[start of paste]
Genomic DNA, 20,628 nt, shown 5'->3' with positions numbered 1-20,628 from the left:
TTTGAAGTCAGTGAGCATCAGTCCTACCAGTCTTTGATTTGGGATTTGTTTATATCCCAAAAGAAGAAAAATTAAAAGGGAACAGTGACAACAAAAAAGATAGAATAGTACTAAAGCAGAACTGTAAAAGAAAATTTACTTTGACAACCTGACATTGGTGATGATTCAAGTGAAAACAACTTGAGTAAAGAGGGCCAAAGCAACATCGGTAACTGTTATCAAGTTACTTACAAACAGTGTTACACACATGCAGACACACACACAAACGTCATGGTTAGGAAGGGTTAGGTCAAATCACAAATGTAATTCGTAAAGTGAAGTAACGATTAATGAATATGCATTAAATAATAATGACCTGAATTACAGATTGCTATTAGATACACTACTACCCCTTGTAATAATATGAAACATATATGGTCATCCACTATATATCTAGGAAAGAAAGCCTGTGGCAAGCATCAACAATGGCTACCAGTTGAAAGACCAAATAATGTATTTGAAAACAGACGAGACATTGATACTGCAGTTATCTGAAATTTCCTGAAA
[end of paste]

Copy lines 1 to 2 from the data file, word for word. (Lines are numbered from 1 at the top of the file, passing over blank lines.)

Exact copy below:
Genomic DNA, 20,628 nt, shown 5'->3' with positions numbered 1-20,628 from the left:
TTTGAAGTCAGTGAGCATCAGTCCTACCAGTCTTTGATTTGGGATTTGTTTATATCCCAAAAGAAGAAAAATTAAAAGGGAACAGTGACAACAAAAAAGATAGAATAGTACTAAAGCAGAACTGTAAAAGAAAATTTACTTTGACAACCTGACATTGGTGATGATTCAAGTGAAAACAACTTGAGTAAAGAGGGCCAAAGCAACATCGGTAACTGTTATCAAGTTACTTACAAACAGTGTTACACACATGCAGACACACACACAAACGTCATGGTTAGGAAGGGTTAGGTCAAATCACAAATGTAATTCGTAAAGTGAAGTAACGATTAATGAATATGCATTAAATAATAATGACCTGAATTACAGATTGCTATTAGATACACTACTACCCCTTGTAATAATATGAAACATATATGGTCATCCACTATATATCTAGGAAAGAAAGCCTGTGGCAAGCATCAACAATGGCTACCAGTTGAAAGACCAAATAATGTATTTGAAAACAGACGAGACATTGATACTGCAGTTATCTGAAATTTCCTGAAA